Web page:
In the new documentary, Streetlight Harmonies shines a spotlight on the origins of doo wop and its influence on the broader culture. By creating sophisticated harmonizing music, these groups crossed color barriers and created a legacy all of its own. Among the endless jukebox of melodies and memories, Harmonies shows how these performers found themselves in the centre of culture’s storm over segregation as they toured deep south towns, where Jim Crow was the law of the land. At a time when race divided he nation, courageous musicians, both white and black, contributed to concert desegregation and helped sway the public against Jim Crow by using the great common denominator of music to bring audiences together.
Directed by Brent Wilson, Streetlight Harmonies is a fascinating look at the development of one of the most influential musical brands in history. While some may discount the ‘frivolous’ nature of pop music, Harmonies points out that groundswell movements such as doo-wop gave voice to a generation that was trying to redefine itself during and after the events of World War II. Rooted in the communal expressions of gospel music, doo wop provided an opportunity for people to come together and give life to something beautiful. Using testimonials from a wide variety of vocal legends from Anthony Gourdine (Little Anthony and the Imperials), to Brian Wilson (The Beach Boys), Wilson’s film recognizes the power of vocal harmonies to bring joy and purity to those around, without the burden of instrumentation. As such, this was a style that could come from anyone, regardless of social status or race. In doing so, the birth of doo wop began to speak to (and through) a generation and began to show the cracks in racial segregation.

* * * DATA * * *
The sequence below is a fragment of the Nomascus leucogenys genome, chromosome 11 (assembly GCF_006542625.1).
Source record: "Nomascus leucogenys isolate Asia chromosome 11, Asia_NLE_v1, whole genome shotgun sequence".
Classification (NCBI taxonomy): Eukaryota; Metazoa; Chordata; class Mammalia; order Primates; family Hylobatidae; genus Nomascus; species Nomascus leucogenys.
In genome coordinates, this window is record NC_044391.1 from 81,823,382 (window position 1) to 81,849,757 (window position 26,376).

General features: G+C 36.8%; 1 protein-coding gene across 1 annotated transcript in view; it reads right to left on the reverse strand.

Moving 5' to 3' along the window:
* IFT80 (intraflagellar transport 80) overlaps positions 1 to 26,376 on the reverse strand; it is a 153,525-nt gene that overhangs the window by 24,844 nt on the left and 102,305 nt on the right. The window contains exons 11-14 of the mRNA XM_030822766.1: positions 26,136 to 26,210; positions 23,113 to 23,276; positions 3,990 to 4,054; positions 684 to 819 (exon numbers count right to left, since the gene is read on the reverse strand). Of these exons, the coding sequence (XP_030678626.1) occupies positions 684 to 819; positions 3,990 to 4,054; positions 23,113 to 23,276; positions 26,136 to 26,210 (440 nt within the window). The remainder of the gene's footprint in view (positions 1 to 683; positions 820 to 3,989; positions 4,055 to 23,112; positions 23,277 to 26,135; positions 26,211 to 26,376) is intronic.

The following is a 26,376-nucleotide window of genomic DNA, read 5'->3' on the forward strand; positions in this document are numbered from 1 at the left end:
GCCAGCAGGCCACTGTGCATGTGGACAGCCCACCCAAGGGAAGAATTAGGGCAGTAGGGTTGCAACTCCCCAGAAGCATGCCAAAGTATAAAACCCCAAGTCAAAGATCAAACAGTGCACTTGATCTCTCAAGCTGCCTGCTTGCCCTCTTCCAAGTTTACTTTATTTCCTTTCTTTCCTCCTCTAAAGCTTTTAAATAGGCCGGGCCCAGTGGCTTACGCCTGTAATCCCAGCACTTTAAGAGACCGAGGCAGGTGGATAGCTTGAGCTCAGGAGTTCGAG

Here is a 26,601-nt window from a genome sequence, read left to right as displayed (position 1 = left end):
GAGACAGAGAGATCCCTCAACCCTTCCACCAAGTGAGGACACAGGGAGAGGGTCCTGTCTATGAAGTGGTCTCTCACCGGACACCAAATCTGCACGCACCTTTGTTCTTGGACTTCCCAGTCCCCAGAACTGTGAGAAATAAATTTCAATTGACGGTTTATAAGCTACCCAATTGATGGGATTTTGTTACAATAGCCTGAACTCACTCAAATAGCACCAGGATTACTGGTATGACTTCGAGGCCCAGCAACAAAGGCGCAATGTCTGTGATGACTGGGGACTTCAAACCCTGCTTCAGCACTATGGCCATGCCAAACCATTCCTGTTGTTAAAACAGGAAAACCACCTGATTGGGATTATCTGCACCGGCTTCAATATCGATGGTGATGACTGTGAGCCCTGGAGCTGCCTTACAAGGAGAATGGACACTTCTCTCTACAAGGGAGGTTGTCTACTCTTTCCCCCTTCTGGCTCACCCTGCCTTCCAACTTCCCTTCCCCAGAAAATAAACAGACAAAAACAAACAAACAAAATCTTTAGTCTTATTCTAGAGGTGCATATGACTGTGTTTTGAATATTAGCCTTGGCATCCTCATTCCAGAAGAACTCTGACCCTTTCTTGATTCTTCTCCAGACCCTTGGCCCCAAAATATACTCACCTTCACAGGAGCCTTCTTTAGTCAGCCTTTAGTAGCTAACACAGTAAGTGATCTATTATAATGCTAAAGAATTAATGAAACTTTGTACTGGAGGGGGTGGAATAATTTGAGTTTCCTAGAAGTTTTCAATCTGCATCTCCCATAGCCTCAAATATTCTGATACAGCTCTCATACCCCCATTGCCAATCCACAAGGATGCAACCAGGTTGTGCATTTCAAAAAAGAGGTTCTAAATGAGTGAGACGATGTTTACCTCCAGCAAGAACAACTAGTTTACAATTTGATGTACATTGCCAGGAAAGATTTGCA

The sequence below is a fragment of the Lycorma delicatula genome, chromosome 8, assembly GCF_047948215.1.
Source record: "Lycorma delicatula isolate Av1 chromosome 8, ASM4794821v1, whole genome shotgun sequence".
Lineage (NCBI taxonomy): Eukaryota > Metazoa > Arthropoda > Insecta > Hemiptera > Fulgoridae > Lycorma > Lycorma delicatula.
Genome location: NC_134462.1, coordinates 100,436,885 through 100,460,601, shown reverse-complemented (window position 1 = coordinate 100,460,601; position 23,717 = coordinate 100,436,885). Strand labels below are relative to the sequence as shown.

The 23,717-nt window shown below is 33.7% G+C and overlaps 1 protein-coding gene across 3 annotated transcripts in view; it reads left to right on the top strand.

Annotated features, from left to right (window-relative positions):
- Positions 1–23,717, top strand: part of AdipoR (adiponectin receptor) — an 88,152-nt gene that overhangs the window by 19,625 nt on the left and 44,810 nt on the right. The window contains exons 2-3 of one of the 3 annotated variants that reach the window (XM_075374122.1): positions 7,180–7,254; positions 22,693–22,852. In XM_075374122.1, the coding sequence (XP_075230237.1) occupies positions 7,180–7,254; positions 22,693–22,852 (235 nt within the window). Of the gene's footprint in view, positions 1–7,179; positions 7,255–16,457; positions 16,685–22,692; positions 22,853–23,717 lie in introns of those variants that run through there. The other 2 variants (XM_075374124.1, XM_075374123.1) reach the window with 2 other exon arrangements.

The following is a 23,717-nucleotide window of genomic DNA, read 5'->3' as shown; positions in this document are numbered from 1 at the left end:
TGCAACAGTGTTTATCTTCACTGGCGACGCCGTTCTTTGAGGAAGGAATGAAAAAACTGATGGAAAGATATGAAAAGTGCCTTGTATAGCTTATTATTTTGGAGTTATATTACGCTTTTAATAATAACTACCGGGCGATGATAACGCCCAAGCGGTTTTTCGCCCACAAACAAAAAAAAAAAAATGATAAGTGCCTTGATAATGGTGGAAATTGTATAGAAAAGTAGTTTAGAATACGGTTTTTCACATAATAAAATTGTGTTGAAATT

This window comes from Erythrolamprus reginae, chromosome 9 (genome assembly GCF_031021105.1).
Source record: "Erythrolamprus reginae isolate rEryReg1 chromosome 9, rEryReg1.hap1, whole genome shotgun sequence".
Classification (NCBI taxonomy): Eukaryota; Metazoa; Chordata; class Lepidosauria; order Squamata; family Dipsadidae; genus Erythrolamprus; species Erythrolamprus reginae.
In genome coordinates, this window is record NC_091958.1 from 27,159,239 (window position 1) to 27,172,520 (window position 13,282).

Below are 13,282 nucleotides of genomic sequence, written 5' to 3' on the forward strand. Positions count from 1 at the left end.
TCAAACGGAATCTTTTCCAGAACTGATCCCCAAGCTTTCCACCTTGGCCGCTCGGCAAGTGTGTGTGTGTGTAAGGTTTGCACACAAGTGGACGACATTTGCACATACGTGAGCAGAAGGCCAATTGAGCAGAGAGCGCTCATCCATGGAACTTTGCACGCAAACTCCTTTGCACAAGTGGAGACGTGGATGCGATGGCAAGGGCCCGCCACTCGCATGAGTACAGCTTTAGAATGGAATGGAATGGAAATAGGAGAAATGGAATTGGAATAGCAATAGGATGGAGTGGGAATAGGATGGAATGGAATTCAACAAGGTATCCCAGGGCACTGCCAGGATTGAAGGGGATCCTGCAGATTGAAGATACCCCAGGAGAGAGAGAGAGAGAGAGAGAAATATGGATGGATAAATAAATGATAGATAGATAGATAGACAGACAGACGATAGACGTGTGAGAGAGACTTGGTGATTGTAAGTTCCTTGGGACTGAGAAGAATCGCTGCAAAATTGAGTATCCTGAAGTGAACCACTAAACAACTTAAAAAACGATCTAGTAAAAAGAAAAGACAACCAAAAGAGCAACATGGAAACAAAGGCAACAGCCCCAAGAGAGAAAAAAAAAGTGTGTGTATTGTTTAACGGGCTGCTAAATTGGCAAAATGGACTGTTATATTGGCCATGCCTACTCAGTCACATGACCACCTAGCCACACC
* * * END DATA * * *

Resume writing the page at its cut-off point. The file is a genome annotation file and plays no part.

With this in mind, Harmonies also does an excellent job highlighting the incredible barriers faced through racial divides as well. Despite the fact that music’s catchy melodies sought to bring people together, cultural prejudices fought hard against the unifying sources. Thankfully, Harmonies is willing to explore these dark corners of history, shining light on issues such as the racial terrors experienced by artists in the south and the controversial covers of African-American artists by white musicians such as Pat Boone. In doing so, Harmonies recognizes the crucial role that musical forms such as doo wop, rock and roll and rhythm and blues played in helping to tear down the very walls that society had placed between people. There is a certain appropriation of soul (and I don’t mean the specific style) within vocal harmonies that points to a common spirituality in humanity. As a result, the film reveals a hope within the music that literally led to the tearing down of racial barriers and pointed to a new beginning for American culture.
Whereas there are some that may argue that music cannot change the world, Streetlight Harmonies proves otherwise. Through first-hand testimonials, Harmonies reveals that there is something at the very core of music that drives us towards community in the face of substantial cultural barriers. In other words, Streetlight Harmonies sings a melody that uniquely points to the power of music as a sign of hope in a darkened time.
Streetlight Harmonies rolled out onto VOD on March 31st, 2020